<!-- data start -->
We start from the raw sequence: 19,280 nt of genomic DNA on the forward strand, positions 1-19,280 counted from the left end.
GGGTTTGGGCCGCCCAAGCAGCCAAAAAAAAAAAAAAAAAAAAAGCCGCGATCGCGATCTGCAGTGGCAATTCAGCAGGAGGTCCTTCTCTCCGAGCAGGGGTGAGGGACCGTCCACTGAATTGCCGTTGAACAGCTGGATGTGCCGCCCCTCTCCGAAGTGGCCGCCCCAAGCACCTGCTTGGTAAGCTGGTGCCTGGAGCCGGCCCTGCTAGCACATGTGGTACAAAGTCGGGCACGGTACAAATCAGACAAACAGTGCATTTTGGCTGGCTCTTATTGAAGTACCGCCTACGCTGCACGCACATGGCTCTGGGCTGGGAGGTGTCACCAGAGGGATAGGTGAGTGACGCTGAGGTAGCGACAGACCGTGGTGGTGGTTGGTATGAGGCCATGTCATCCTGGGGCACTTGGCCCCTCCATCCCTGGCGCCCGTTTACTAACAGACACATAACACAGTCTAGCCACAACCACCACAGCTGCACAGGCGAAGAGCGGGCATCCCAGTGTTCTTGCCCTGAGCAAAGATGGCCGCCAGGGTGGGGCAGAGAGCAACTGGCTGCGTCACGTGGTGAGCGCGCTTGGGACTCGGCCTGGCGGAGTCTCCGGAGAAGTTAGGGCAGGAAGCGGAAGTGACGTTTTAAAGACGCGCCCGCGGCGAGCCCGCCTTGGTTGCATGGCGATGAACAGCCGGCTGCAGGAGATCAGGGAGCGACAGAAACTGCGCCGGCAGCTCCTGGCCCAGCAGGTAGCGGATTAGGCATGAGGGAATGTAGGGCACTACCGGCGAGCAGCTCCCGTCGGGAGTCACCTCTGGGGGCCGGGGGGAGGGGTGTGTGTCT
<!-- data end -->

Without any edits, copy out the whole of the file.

We start from the raw sequence: 19,280 nt of genomic DNA on the forward strand, positions 1-19,280 counted from the left end.
GGGTTTGGGCCGCCCAAGCAGCCAAAAAAAAAAAAAAAAAAAAAGCCGCGATCGCGATCTGCAGTGGCAATTCAGCAGGAGGTCCTTCTCTCCGAGCAGGGGTGAGGGACCGTCCACTGAATTGCCGTTGAACAGCTGGATGTGCCGCCCCTCTCCGAAGTGGCCGCCCCAAGCACCTGCTTGGTAAGCTGGTGCCTGGAGCCGGCCCTGCTAGCACATGTGGTACAAAGTCGGGCACGGTACAAATCAGACAAACAGTGCATTTTGGCTGGCTCTTATTGAAGTACCGCCTACGCTGCACGCACATGGCTCTGGGCTGGGAGGTGTCACCAGAGGGATAGGTGAGTGACGCTGAGGTAGCGACAGACCGTGGTGGTGGTTGGTATGAGGCCATGTCATCCTGGGGCACTTGGCCCCTCCATCCCTGGCGCCCGTTTACTAACAGACACATAACACAGTCTAGCCACAACCACCACAGCTGCACAGGCGAAGAGCGGGCATCCCAGTGTTCTTGCCCTGAGCAAAGATGGCCGCCAGGGTGGGGCAGAGAGCAACTGGCTGCGTCACGTGGTGAGCGCGCTTGGGACTCGGCCTGGCGGAGTCTCCGGAGAAGTTAGGGCAGGAAGCGGAAGTGACGTTTTAAAGACGCGCCCGCGGCGAGCCCGCCTTGGTTGCATGGCGATGAACAGCCGGCTGCAGGAGATCAGGGAGCGACAGAAACTGCGCCGGCAGCTCCTGGCCCAGCAGGTAGCGGATTAGGCATGAGGGAATGTAGGGCACTACCGGCGAGCAGCTCCCGTCGGGAGTCACCTCTGGGGGCCGGGGGGAGGGGTGTGTGTCT